• A highly decentralized organization that leaves management unaware of actions taken outside corporate headquarters.
  • A failure to punish fraud perpetrators.
  • Insignificant or unpublicized penalties.

An ineffective board of directors with limited supervisory powers, no outside representation, lack of follow-up and a willingness to unquestioningly accept whatever management says.

3. Rationalization-- In stage three, the perpetrator establishes a rationalization so believable that he himself is convinced of its morality. It is the element that permits an “honest” person to take that final step. For example: “I am so underpaid; I am only getting what I deserve.” Or the classic “I work a lot harder than the top brass, yet they have million-dollar homes, fancy cars, yachts and great vacations.”

Caught in the Act - Now What?

Fraud is a criminal offense, but many companies don’t want to go through the spectacle of a criminal trial or risk a defamation lawsuit by the perpetrator. They can, however, pursue civil litigation. This can be a more advantageous recourse in that:

  • Lost money can be recaptured.
  • It reduces the chance for wrongful accusation claims.
  • Unlike a criminal fraud case, the defendant does not have to be proven guilty “beyond a reasonable doubt.” There just has to be a preponderance of evidence that he or she committed the act. This much lower standard of proof drives the decision to seek restitution through civil versus the criminal prosecution.

Don’t Let It Happen to You

First, stop telling yourself these comfortable untruths, like, “We only hire honest people.” Remember - the need, opportunity and rationalization can lead an otherwise trustworthy and law-abiding person to commit an act of fraud.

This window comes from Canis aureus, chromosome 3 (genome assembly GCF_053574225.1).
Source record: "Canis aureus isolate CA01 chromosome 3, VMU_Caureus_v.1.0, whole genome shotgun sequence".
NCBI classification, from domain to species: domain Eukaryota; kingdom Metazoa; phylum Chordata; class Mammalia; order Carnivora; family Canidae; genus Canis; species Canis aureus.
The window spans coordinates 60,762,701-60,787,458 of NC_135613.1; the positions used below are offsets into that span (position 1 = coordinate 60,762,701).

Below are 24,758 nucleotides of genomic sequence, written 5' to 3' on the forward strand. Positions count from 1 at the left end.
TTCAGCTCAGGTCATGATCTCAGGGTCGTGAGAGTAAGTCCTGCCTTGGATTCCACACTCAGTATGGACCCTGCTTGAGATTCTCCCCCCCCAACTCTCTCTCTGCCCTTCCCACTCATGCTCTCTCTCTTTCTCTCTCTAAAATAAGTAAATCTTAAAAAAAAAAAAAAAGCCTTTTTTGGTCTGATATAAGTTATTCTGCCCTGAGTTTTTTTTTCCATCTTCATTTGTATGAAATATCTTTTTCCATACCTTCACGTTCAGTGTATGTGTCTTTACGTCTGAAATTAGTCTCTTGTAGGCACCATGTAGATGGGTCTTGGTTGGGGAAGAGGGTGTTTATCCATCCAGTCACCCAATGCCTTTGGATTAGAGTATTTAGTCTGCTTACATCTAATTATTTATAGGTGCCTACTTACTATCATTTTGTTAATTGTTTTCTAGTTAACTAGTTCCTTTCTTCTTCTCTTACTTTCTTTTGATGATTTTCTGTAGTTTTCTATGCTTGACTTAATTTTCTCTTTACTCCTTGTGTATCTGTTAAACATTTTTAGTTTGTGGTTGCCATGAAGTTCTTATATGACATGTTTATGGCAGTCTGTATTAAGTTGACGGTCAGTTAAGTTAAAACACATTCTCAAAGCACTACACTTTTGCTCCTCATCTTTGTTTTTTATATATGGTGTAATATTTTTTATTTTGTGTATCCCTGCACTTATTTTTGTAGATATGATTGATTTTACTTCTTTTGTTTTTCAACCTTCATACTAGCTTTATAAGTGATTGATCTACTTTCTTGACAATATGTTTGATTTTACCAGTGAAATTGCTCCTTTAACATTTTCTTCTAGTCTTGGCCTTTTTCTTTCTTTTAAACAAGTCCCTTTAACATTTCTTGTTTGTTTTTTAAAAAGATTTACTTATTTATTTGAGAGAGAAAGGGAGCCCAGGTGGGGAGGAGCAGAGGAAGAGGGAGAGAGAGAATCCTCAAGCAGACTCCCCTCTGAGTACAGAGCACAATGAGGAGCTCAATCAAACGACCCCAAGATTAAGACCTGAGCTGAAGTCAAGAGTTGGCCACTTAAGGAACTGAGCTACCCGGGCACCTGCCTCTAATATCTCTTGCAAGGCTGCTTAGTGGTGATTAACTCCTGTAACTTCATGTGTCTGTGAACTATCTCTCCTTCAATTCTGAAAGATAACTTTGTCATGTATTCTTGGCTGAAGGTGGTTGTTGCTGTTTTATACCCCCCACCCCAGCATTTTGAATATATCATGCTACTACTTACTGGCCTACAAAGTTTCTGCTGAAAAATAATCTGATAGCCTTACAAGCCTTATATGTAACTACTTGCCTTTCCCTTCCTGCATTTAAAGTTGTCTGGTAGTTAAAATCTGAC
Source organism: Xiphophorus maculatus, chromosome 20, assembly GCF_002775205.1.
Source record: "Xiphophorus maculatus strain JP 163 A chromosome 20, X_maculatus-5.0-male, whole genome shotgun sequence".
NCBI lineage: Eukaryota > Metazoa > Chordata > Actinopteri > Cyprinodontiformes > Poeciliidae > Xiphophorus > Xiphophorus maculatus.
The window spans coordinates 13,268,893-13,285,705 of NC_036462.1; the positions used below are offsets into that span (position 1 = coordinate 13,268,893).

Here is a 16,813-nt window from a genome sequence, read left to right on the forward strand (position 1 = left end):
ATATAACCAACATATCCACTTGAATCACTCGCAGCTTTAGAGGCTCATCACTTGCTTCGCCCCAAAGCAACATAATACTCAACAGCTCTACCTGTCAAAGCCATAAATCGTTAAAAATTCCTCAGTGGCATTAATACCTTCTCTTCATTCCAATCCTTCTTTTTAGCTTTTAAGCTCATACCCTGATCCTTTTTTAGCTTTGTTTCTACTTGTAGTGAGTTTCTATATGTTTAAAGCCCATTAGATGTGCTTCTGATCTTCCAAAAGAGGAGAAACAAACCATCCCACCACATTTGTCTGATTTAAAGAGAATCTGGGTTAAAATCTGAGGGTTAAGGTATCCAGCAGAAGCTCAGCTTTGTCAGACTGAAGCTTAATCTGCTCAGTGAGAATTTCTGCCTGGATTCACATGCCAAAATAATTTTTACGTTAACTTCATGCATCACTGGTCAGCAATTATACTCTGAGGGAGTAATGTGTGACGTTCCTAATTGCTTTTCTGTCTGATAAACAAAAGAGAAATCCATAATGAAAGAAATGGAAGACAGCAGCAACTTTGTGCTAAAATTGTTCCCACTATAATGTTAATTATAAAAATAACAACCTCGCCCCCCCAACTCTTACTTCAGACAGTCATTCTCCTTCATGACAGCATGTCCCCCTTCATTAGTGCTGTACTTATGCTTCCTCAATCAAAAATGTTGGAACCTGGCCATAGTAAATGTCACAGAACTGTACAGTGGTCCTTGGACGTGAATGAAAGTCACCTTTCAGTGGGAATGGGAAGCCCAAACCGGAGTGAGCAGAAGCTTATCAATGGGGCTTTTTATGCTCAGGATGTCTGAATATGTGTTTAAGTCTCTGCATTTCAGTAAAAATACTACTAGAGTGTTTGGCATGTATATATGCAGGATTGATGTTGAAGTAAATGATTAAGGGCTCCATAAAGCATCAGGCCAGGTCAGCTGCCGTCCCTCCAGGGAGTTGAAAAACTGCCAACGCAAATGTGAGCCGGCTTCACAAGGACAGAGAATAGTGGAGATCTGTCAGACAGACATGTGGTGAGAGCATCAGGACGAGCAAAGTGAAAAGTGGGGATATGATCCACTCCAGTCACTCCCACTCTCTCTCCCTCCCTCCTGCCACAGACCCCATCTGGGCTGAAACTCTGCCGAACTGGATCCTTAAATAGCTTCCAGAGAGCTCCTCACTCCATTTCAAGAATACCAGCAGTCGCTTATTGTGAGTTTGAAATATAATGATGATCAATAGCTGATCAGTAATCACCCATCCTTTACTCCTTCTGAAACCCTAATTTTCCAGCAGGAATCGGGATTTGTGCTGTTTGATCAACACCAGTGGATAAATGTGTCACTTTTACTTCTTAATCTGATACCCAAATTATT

Next, let your employees know they are being watched. Consider the driver on a deserted street who runs a red light. That same driver will undoubtedly come to a complete stop if he spots a police car in his rear-view mirror. Similarly, employees are less likely to go forward with an unlawful act if they know that someone is watching.

The absolute worst thing you can do is to confront the employee - or worse yet, fire him/her before an investigation is conducted. Engage an experienced professional investigator, preferably a certified fraud examiner (CFE). Be smart, and you may catch the villain, recoup your money and successfully prosecute him/her. Make a mistake, and the next call may be to a defense attorney in a defamation lawsuit.

It is important to note that companies, officers and employees can all be held responsible and prosecuted for the misconduct of an individual. Removing the opportunity eliminates a key element in the driving force behind the commitment of an act of fraud.

So do you believe you are immune to fraud? I hope not. Knowing that fraud can occur and understanding the Fraud Triangle are two good first steps in developing a strong fraud prevention and detection program within your organization.